After the divorce paperwork is filed, and if the parties cannot agree on support payments, the court may order one to pay temporary or permanent support. This order will generally be based on the child custody schedule, the number of children, and the comparable income of the parties.

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Married Couple DivorcingWhile divorce between couples with low- to mid-level wealth is focused on ending the partnership peacefully, high net worth individuals (HNWIs) must evaluate the effect of a divorce on accumulated wealth through self-owned business operations. If both parties within the marriage contributed to the revenue from operations or growth of the business, the business is categorized as a joint asset.

It’s unfortunate but, too often, entrepreneurs are so busy getting their businesses off the ground that they don’t consider what could happen if one of the founders gets divorced.  There are many variables to consider when protecting your business from a divorce. Here are a few:

Marital Agreement

First and foremost, the best way to protect your business is to have a marital property agreement in place.  These agreements are one of the most effective tools in protecting a business from divorce.  They can be made pre or post marriage and can be modified at any time by written agreement.

Family agreements, including the settlement of disputes by agreement between spouses, are favored in Pennsylvania and are generally presumed to be valid, binding, and non-modifiable by the courts.  Accordingly, if you are contemplating marriage, or divorce, you should be aware that even agreements that foreclose certain rights under the law will be upheld as long as such agreements are not obtained through fraud, misrepresentation, coercion or duress, and as long as there was full disclosure by both parties.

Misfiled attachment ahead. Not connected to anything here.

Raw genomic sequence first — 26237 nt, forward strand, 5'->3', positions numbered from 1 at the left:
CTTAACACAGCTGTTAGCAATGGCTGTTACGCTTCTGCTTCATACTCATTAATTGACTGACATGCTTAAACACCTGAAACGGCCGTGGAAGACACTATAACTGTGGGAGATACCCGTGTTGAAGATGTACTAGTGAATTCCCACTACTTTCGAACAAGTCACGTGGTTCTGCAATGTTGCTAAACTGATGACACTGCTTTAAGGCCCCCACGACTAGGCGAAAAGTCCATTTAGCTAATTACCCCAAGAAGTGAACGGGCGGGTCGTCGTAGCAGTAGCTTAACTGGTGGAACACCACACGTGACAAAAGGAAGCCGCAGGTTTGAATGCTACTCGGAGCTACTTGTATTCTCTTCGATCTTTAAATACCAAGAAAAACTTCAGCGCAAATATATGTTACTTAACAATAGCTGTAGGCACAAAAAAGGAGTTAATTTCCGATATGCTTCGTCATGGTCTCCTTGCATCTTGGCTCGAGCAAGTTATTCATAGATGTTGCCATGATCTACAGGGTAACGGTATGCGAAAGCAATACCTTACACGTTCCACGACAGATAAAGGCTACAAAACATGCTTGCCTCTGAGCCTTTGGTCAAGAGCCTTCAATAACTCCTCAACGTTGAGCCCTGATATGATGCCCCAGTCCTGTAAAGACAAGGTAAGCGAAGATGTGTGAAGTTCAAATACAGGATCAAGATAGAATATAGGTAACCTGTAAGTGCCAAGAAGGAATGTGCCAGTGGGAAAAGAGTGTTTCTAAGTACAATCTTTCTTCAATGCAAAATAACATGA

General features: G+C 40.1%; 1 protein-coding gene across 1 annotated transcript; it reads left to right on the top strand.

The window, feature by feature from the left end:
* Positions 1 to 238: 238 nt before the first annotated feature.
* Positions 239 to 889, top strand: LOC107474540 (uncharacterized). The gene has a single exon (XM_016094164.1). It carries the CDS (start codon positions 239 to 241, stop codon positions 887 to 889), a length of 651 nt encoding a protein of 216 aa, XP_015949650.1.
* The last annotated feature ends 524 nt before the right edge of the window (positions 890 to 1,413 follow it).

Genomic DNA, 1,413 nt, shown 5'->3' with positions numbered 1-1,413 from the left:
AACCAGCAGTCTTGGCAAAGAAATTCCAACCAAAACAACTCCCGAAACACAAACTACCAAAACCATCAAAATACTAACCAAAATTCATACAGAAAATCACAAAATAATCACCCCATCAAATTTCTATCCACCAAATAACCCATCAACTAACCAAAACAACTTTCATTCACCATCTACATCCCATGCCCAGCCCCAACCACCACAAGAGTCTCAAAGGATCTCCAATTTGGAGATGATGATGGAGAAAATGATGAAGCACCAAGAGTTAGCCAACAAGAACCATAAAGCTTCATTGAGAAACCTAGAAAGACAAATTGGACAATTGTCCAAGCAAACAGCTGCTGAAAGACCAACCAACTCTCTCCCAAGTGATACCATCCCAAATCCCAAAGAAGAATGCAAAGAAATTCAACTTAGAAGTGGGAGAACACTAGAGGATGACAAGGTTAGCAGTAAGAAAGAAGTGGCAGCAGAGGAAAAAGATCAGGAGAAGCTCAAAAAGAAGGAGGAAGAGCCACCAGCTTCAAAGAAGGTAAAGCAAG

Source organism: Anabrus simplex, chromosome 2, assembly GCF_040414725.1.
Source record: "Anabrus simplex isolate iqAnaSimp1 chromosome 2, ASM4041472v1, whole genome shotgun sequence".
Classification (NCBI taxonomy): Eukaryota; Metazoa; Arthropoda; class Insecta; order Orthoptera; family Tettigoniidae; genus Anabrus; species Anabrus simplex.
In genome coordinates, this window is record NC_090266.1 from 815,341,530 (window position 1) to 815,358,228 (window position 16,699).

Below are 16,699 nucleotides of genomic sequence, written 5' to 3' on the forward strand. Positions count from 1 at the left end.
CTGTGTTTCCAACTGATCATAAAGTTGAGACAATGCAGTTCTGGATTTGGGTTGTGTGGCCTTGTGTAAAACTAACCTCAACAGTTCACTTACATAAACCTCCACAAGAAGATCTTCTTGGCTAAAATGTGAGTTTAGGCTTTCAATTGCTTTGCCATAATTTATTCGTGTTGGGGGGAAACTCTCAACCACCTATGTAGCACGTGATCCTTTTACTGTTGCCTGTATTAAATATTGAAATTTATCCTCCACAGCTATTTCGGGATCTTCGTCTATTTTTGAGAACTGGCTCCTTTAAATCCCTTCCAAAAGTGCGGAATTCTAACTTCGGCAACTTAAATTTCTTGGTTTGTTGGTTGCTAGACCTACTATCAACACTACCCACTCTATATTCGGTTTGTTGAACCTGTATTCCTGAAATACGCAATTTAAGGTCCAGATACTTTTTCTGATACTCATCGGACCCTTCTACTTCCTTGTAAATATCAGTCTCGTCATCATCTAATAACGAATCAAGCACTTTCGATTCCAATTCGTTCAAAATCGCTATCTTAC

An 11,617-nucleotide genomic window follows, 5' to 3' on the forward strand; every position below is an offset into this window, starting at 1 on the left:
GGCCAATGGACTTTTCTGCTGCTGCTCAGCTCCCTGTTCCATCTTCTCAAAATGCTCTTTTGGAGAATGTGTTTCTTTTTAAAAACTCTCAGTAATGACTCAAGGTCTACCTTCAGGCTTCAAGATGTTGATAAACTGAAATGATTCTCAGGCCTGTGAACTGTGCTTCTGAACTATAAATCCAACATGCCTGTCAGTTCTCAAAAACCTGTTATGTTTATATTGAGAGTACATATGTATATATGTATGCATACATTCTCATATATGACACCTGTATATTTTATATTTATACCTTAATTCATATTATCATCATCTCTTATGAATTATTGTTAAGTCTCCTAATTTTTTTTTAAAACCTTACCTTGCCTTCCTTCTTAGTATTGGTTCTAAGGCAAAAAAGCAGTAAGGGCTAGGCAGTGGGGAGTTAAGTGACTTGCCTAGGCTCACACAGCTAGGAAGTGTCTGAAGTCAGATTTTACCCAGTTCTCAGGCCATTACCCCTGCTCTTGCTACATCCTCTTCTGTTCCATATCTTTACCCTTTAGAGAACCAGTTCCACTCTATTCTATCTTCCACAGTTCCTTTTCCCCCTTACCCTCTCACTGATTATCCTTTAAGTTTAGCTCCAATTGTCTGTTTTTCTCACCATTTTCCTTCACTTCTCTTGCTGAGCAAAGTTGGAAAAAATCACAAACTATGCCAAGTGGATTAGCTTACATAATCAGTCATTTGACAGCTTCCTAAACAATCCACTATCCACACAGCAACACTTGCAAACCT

If you are already in the process of a divorce and do not have a marital agreement in place, read on.

Business Valuation During a Divorce

To protect a business during a high-net-worth divorce, it is important to obtain a business valuation from a reputable firm or an accredited valuation analyst. It is sometimes beneficial for both spouses to agree on a single valuation firm or individual to complete the process because the process of valuing a business is time-consuming and expensive. However, there are cases where the legal issues involved might require the retention of an expert solely to advocate your position.

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Marital Property Divorce

Let’s start with defining what is not marital property, also known as non-marital property.  Non-marital property refers to the following:

  • Property acquired prior to marriage or property acquired in exchange for property acquired prior to the marriage.
  • Property excluded by valid agreement of the parties entered into before, during or after the marriage.
  • Property acquired by gift, except between spouses, bequest, devise or descent or property acquired in exchange for such property.
  • Property acquired after final separation until the date of divorce, except for property acquired in exchange for marital assets.
  • Property which a party has sold, granted, conveyed or otherwise disposed of in good faith and for value prior to the date of final separation.
  • Veterans’ benefits exempt from attachment, levy or seizure pursuant to the act of September 2, 1958 (Public Law 85-857, 72 Stat. 1229), as amended, except for those benefits received by a veteran where the veteran has waived a portion of his military retirement pay in order to receive veterans’ compensation.
  • Property to the extent to which the property has been mortgaged or otherwise encumbered in good faith for value prior to the date of final separation.
  • Any payment received as a result of an award or settlement for any cause of action or claim which accrued prior to the marriage or after the date of final separation regardless of when the payment was received.

The presumption is that all real or personal property acquired by either party during the marriage is presumed to be marital property regardless of whether title is held individually or by the parties in some form of co-ownership such as joint tenancy, tenancy in common or tenancy by the entireties.